This week we are going to tell you more about how temperature affects the batteries of, for example, your future electric excavator.
First of all, it is useful to know that there are many different forms of battery technology in the field of lithium. The best known two are, LFP (Lithium Iron Phosphate Battery) and NMC (Lithium Nickel Manganese Cobalt Oxide). Which you may already be familiar with from previous articles. As with everything, with two different options for one and the same application, different advantages and disadvantages can be considered and distinguished, on which a choice can be made. One factor that influences your battery is the temperature, both on the lifespan but perhaps more importantly the capacity. Why? You can read that below.
Each component has its own ideal temperature in which it functions best. For example, your diesel engine prefers to work around 80 to 90 degrees. As soon as it is too hot it will cool down, if it is too cold it will have to warm up first.
Of course this also works for a battery. Whether you have an LFP or an NMC battery, air-cooled or water-cooled/heated, it prefers to work at a certain temperature with an appropriate range. If it comes out of this, it will have to endure more and it will be negative for the lifespan. Why? Simply because they are not optimized to be used out of range. Where the limit value is far exceeded, there is even a risk of further safety problems.
This may sound crazy, but the battery works better at a certain temperature. For example, the available capacity of a battery can be many tens of percent lower if the temperature is below 0, but also if it is far above the maximum working temperature of the battery. For example, tests have been done where a temperature of -20 caused a battery to release only 55% of its capacity. Furthermore, we notice a clear difference here between LFP and NMC, where LFP can handle the high temperatures better, NMC can do this better at the low temperatures. Because temperature influences the capacity, the choice of a certain battery type can already have an impact on the situation.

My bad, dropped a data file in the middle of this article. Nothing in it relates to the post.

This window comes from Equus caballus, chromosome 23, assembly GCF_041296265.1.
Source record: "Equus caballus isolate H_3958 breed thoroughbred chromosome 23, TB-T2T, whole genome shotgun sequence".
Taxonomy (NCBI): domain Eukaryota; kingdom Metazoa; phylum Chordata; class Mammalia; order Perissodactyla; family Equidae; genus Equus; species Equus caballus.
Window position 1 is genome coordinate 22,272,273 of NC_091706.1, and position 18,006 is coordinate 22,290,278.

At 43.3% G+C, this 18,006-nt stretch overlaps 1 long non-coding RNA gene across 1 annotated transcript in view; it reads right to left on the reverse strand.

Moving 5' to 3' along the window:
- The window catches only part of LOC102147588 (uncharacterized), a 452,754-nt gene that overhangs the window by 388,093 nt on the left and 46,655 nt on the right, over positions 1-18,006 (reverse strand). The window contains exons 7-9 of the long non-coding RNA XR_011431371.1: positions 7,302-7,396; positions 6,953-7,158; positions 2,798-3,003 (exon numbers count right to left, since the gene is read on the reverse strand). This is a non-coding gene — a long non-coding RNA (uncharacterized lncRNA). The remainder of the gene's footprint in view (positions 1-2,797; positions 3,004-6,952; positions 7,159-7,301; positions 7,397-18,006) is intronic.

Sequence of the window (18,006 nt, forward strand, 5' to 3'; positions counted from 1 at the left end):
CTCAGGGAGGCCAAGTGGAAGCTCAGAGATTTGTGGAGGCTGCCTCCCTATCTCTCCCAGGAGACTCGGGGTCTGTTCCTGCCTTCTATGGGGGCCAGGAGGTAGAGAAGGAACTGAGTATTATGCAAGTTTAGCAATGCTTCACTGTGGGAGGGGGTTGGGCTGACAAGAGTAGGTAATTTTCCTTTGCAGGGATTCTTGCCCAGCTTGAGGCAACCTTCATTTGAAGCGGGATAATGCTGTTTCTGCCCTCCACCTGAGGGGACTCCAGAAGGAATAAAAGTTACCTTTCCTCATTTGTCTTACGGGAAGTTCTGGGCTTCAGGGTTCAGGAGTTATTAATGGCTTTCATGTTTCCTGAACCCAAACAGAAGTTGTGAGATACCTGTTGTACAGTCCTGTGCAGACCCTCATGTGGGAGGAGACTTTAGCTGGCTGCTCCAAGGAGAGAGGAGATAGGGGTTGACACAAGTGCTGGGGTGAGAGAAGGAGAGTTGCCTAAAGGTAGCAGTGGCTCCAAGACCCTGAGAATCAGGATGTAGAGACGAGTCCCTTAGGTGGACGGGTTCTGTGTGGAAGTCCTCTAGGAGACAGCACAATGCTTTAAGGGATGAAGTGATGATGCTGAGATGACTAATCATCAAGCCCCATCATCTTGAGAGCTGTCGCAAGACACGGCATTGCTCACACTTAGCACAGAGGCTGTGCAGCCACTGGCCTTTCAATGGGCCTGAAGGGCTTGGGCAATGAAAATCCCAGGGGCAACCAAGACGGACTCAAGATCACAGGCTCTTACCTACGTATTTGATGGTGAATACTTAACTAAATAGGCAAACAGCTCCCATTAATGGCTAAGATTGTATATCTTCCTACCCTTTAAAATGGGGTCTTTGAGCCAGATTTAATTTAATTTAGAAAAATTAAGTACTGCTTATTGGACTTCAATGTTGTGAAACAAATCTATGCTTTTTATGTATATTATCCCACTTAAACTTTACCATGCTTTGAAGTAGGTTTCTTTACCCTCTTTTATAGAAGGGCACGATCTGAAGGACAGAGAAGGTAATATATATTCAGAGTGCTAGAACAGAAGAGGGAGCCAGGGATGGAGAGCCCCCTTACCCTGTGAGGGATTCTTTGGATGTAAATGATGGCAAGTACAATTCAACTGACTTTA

This also applies to loading; this is already noticeable at temperatures below 0. For example, a battery may not be able to fully charge, even though it has been charged long enough. This then affects the operating hours of the machine, something you naturally want to avoid. After all, nobody wants an unexpected mandatory 'break'.
But what can be done about it?
Depending on the application and the type of battery, there are various options. For example, air cooling is the easiest way to make cooling a battery possible, but there are also other alternatives such as water cooling, heating or a combination. In a combination, components are combined, so that (situation dependent) cooling, but also heating can be done. This ensures that a battery can always be used at its ideal temperature, regardless of Mother Nature's will. Resulting in a longer life and a longer working day.
How does that work with our battery packs?
We ensure that the batteries always perform optimally by providing both cooling and heating in the batteries so that the battery can continue to perform the same in all weather conditions. This allows them to function optimally both in 'stand alone mode' (outside a machine) and on the machine. Depending on the temperature of the battery, the system controls the heating or cooling.
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